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Buck Benefits from HUNTER mold handling lines

Molds made on another brand of molding machine

Custom configured solution from Hunter allows major Pennsylvania foundry to integrate mold handling line with other brands of automatic molding machines  

The Buck Company is an ISO 9001: 2008 Certified foundry in Quarryville, Pennsylvania, near Lancaster and nestled in the Susquehanna Valley near the Maryland border.  Here, ferrous and non-ferrous castings of ductile, gray and malleable iron, as well as aluminum and brass are poured in medium and long runs to produce a wide variety of end products for the agricultural, metalworking, materials handling, marine, military and other market segments.  

A challenge was presented to Buck’s longtime molding machine supplier, Hunter Automated.  Another brand of molding machine had been acquired at Buck for a particular use in the non-ferrous foundry.  Hunter was asked to provide a mold handling line for the particular conditions and footprint available at Buck and to devise a “handshake” mechanism to interface with this new machine.  

It was determined that the best solution for the floor space and pouring equipment logistics was a Hunter HLH linear mold handling line.  However, the pouring height of the Hunter line did not match the mold discharge height of the other machine brand, so an elevation change mechanism was needed to accommodate the difference between the mold’s exit height from the machine and its placement onto the pouring line section of the Hunter line.  

The solution was found in a walking beam (boardless) conveyor line devised and patented by Hunter, combined with an articulating arm and elevator mechanism that could raise the mold onto the pouring line for loading of the weight and jacket, all without risking mold shift.

As the mold exits the machine, in this case at Buck, a series of walking beams gently sequence the molds forward to the elevator station.  The “traffic cop” on this conveyor is a plurality of proximity sensors, used to monitor each location along the conveyor section and coordinate with the pouring operation, so mold collision and back-up are avoided.  As pattern changes are made, work breaks occur or melts are prepped, these sensors remain in operation to protect the integrity of the process.  

Once the mold reaches the end of this standard boardless walking beam conveyor section, an articulating arm and elevator mechanism gently raise the mold to the standard height of the Hunter handling system.  Achieving this result saved Buck considerable manpower in materials handling, plus floorspace and capital investment, while allowing this Hunter customer to maintain high productivity in this section of its non-ferrous foundry operation.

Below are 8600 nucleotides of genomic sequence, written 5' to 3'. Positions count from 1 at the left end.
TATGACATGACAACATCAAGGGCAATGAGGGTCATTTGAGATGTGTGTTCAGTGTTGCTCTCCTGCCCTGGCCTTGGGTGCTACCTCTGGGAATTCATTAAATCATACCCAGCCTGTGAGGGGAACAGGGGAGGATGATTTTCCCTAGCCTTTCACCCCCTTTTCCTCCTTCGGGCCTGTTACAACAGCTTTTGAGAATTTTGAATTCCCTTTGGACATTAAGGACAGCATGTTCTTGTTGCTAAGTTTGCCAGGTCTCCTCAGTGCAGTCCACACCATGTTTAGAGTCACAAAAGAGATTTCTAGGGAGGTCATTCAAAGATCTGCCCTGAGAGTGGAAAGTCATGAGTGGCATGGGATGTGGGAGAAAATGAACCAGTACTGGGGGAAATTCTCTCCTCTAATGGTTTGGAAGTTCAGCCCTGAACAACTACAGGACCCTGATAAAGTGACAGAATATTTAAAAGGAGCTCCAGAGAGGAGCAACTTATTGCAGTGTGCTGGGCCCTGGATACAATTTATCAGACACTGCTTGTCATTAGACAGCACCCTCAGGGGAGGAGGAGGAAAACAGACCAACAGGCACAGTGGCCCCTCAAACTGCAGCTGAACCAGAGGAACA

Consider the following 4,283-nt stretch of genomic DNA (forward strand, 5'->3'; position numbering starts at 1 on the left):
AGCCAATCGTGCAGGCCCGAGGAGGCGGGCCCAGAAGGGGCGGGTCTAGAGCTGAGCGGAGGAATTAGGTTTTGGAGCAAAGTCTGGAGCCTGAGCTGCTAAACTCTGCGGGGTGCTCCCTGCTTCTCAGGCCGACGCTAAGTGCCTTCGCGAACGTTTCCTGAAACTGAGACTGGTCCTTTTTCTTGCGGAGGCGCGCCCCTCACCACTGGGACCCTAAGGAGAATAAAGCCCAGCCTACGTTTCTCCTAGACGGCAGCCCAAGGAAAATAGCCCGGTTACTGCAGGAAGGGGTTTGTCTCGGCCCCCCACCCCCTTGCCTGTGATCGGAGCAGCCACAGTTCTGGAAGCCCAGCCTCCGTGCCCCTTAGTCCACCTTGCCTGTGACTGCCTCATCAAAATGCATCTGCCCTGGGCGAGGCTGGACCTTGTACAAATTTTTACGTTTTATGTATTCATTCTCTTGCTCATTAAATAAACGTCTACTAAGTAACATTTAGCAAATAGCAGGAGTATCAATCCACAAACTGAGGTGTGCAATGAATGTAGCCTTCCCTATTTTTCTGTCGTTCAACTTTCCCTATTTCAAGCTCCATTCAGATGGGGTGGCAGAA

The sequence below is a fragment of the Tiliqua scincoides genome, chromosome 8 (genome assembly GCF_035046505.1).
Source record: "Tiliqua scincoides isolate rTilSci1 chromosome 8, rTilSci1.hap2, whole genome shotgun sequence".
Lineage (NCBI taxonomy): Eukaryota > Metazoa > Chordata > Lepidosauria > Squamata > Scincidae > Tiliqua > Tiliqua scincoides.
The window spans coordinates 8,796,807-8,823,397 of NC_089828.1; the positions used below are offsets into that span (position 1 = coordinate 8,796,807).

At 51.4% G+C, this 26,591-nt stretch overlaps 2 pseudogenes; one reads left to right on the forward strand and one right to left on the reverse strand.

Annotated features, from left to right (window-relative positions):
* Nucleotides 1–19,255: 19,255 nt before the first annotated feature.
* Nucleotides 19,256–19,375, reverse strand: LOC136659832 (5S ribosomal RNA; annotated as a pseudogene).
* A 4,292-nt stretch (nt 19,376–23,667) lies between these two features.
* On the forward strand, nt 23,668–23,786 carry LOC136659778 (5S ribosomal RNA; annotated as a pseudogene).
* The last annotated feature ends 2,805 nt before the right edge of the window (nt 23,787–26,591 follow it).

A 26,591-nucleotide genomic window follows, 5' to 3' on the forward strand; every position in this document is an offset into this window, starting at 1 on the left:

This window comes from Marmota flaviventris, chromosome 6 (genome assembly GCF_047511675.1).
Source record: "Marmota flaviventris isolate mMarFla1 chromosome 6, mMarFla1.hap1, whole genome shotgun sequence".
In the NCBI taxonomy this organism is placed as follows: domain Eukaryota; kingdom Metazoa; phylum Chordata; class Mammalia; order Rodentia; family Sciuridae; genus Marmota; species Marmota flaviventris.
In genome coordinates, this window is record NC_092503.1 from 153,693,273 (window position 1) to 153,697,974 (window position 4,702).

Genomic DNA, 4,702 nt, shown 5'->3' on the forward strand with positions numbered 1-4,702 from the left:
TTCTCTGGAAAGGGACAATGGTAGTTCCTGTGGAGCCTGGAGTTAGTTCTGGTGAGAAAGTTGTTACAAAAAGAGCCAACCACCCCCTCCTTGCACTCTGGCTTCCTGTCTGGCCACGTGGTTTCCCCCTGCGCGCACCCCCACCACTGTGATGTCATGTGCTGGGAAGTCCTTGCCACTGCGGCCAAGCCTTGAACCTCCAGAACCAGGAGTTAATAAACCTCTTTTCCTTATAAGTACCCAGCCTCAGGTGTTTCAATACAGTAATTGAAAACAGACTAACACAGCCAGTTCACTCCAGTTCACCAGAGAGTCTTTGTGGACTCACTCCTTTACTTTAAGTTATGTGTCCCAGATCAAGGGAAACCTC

As Dean Martin, sales manager for Hunter, explains, “We had a meeting of the minds with the automatic molding machine builder and we worked out a feasible plan to solve the handshaking issues presented by this production scenario.  There were really no serious setbacks or conflicts, as we had the common goal of satisfying Buck’s requirements with the optimum production results plus an on-target budget.”  He further described how the machine builder and Hunter’s seamless working relationship helped develop this transitional walking beam (boardless) conveyor system.  

Buck used the expertise of its projects manager Art Tout and non-ferrous foundry superintendent Steve Ward to work with the molding machine builder and Hunter to achieve the best solution.  As Steve noted, “The Hunter linear line was more practical than the rotary turntable design, which we also have in another section of the foundry.  With a smaller footprint and relatively low maintenance, it was a good solution.”  He joked, in describing the way Hunter worked with the machine builder, “They played well in the sandbox together.”  

The typical mold being handled on this line weighs 400-500 lbs. (181-227 kg), having been produced on the molding machine with a 20” x 24” plate dimension.  

Buck President Matt Sullivan observed, “We were very impressed by the way everyone responded.  The machine builder and Hunter actually needed very little input from us.  We’d presented Hunter with some very tight floorspace restrictions and they worked hard to overcome the challenges for us.  We had good experiences with the HLH lines in other parts of the foundry in the past and we were confident it would do the job here, even being modified.  We knew the HLH would work from morning to night with few, if any, problems.   The option of going vertical with the mold cooling was vital, given the floorspace.” He also noted the installation and the modification of the overall system was seamless.

Martin concluded by noting, “…the boardless conveyor system used here at Buck, while a special modification to our standard board conveyor design, was completely designed, engineered and built by Hunter personnel.  We’ve used this solution and others at several companies since the Buck install, with very satisfactory results.”

Hunter holds several patents on the unique features of its mold handling systems, which can be utilized with any boardless molding machine. 

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